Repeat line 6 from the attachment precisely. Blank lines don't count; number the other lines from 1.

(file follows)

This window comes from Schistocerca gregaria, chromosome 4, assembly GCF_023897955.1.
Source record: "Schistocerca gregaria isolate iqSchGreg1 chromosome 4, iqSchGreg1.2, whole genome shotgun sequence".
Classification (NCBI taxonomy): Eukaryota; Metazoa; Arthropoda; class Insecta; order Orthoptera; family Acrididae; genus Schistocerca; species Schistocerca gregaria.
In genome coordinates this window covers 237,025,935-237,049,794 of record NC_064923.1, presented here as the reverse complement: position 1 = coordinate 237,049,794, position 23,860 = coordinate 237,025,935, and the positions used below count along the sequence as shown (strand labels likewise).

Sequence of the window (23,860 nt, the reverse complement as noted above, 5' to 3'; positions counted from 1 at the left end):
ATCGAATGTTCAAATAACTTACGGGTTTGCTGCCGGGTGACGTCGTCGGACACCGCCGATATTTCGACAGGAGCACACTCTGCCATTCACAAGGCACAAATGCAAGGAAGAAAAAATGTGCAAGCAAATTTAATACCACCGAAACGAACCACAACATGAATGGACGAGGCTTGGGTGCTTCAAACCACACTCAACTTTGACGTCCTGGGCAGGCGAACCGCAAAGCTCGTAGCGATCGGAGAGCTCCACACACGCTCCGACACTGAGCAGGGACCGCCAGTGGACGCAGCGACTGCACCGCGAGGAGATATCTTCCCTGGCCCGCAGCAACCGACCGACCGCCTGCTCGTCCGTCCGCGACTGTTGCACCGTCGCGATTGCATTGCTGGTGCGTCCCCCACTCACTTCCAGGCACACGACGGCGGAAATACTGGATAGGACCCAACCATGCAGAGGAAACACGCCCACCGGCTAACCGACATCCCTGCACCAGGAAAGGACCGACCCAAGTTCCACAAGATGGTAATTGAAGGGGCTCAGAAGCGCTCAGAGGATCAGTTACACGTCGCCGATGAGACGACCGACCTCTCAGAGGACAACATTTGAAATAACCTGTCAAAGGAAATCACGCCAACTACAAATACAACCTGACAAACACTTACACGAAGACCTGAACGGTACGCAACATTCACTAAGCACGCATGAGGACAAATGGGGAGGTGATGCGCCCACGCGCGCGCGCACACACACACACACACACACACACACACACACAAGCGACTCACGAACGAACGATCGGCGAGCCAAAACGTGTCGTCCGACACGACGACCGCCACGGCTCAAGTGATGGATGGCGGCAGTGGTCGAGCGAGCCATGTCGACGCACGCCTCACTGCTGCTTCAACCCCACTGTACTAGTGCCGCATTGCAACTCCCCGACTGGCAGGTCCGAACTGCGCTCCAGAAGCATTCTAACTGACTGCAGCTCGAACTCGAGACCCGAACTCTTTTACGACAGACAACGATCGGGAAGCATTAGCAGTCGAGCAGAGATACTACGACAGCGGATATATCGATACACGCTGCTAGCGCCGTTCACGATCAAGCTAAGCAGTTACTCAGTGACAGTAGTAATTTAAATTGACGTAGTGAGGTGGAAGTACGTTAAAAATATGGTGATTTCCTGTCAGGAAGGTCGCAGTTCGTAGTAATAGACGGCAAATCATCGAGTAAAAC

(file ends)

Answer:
ATCGAATGTTCAAATAACTTACGGGTTTGCTGCCGGGTGACGTCGTCGGACACCGCCGATATTTCGACAGGAGCACACTCTGCCATTCACAAGGCACAAATGCAAGGAAGAAAAAATGTGCAAGCAAATTTAATACCACCGAAACGAACCACAACATGAATGGACGAGGCTTGGGTGCTTCAAACCACACTCAACTTTGACGTCCTGGGCAGGCGAACCGCAAAGCTCGTAGCGATCGGAGAGCTCCACACACGCTCCGACACTGAGCAGGGACCGCCAGTGGACGCAGCGACTGCACCGCGAGGAGATATCTTCCCTGGCCCGCAGCAACCGACCGACCGCCTGCTCGTCCGTCCGCGACTGTTGCACCGTCGCGATTGCATTGCTGGTGCGTCCCCCACTCACTTCCAGGCACACGACGGCGGAAATACTGGATAGGACCCAACCATGCAGAGGAAACACGCCCACCGGCTAACCGACATCCCTGCACCAGGAAAGGACCGACCCAAGTTCCACAAGATGGTAATTGAAGGGGCTCAGAAGCGCTCAGAGGATCAGTTACACGTCGCCGATGAGACGACCGACCTCTCAGAGGACAACATTTGAAATAACCTGTCAAAGGAAATCACGCCAACTACAAATACAACCTGACAAACACTTACACGAAGACCTGAACGGTACGCAACATTCACTAAGCACGCATGAGGACAAATGGGGAGGTGATGCGCCCACGCGCGCGCGCACACACACACACACACACACACACACACACACAAGCGACTCACGAACGAACGATCGGCGAGCCAAAACGTGTCGTCCGACACGACGACCGCCACGGCTCAAGTGATGGATGGCGGCAGTGGTCGAGCGAGCCATGTCGACGCACGCCTCACTGCTGCTTCAACCCCACTGTACTAGTGCCGCATTGCAACTCCCCGACTGGCAGGTCCGAACTGCGCTCCAGAAGCATTCTAACTGACTGCAGCTCGAACTCGAGACCCGAACTCTTTTACGACAGACAACGATCGGGAAGCATTAGCAGTCGAGCAGAGATACTACGACAGCGGATATATCGATACACGCTGCTAGCGCCGTTCACGATCAAGCTAAGCAGTTACTCAGTGACAGTAGTAATTTAAATTGACGTAGTGAGGTGGAAGTACGTTAAAAATATGGTGATTTCCTGTCAGGAAGGTCGCAGTTCGTAGTAATAGACGGCAAATCATCGAGTAAAAC